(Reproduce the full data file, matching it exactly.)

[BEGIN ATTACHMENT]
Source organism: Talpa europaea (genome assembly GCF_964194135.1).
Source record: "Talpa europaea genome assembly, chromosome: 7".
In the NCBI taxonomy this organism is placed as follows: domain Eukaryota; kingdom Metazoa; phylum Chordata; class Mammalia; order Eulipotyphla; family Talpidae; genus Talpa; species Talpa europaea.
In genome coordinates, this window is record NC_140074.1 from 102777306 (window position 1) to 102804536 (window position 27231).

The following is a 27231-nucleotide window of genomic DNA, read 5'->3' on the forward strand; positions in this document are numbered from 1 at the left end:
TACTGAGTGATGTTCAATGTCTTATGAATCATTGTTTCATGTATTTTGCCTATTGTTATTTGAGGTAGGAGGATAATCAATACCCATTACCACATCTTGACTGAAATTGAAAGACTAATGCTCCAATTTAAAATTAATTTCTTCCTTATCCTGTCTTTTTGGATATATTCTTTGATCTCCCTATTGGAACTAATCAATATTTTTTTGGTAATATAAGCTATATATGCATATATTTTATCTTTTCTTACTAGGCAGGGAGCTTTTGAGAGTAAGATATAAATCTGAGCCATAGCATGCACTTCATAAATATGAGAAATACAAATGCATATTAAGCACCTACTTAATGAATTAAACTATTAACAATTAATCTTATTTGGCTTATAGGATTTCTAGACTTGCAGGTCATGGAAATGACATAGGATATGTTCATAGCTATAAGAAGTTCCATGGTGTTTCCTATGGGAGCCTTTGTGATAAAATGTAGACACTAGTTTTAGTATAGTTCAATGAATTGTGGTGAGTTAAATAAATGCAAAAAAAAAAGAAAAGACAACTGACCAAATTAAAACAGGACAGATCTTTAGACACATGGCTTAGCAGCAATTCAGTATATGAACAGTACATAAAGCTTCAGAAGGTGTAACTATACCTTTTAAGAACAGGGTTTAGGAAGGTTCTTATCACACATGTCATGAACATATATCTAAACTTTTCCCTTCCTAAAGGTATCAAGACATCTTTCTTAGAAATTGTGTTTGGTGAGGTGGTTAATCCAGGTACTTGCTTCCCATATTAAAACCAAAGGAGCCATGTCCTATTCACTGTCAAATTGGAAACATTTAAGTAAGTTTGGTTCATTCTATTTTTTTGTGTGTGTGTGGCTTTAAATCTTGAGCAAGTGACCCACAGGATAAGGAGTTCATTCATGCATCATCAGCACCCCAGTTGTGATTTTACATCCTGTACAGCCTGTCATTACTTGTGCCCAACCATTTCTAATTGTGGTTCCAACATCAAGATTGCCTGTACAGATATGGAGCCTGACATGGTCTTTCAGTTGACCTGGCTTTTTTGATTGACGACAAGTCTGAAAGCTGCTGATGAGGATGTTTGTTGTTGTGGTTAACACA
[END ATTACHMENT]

Source organism: Talpa europaea (genome assembly GCF_964194135.1).
Source record: "Talpa europaea genome assembly, chromosome: 7".
In the NCBI taxonomy this organism is placed as follows: domain Eukaryota; kingdom Metazoa; phylum Chordata; class Mammalia; order Eulipotyphla; family Talpidae; genus Talpa; species Talpa europaea.
In genome coordinates, this window is record NC_140074.1 from 102777306 (window position 1) to 102804536 (window position 27231).

The following is a 27231-nucleotide window of genomic DNA, read 5'->3' on the forward strand; positions in this document are numbered from 1 at the left end:
TACTGAGTGATGTTCAATGTCTTATGAATCATTGTTTCATGTATTTTGCCTATTGTTATTTGAGGTAGGAGGATAATCAATACCCATTACCACATCTTGACTGAAATTGAAAGACTAATGCTCCAATTTAAAATTAATTTCTTCCTTATCCTGTCTTTTTGGATATATTCTTTGATCTCCCTATTGGAACTAATCAATATTTTTTTGGTAATATAAGCTATATATGCATATATTTTATCTTTTCTTACTAGGCAGGGAGCTTTTGAGAGTAAGATATAAATCTGAGCCATAGCATGCACTTCATAAATATGAGAAATACAAATGCATATTAAGCACCTACTTAATGAATTAAACTATTAACAATTAATCTTATTTGGCTTATAGGATTTCTAGACTTGCAGGTCATGGAAATGACATAGGATATGTTCATAGCTATAAGAAGTTCCATGGTGTTTCCTATGGGAGCCTTTGTGATAAAATGTAGACACTAGTTTTAGTATAGTTCAATGAATTGTGGTGAGTTAAATAAATGCAAAAAAAAAAGAAAAGACAACTGACCAAATTAAAACAGGACAGATCTTTAGACACATGGCTTAGCAGCAATTCAGTATATGAACAGTACATAAAGCTTCAGAAGGTGTAACTATACCTTTTAAGAACAGGGTTTAGGAAGGTTCTTATCACACATGTCATGAACATATATCTAAACTTTTCCCTTCCTAAAGGTATCAAGACATCTTTCTTAGAAATTGTGTTTGGTGAGGTGGTTAATCCAGGTACTTGCTTCCCATATTAAAACCAAAGGAGCCATGTCCTATTCACTGTCAAATTGGAAACATTTAAGTAAGTTTGGTTCATTCTATTTTTTTGTGTGTGTGTGGCTTTAAATCTTGAGCAAGTGACCCACAGGATAAGGAGTTCATTCATGCATCATCAGCACCCCAGTTGTGATTTTACATCCTGTACAGCCTGTCATTACTTGTGCCCAACCATTTCTAATTGTGGTTCCAACATCAAGATTGCCTGTACAGATATGGAGCCTGACATGGTCTTTCAGTTGACCTGGCTTTTTTGATTGACGACAAGTCTGAAAGCTGCTGATGAGGATGTTTGTTGTTGTGGTTAACACA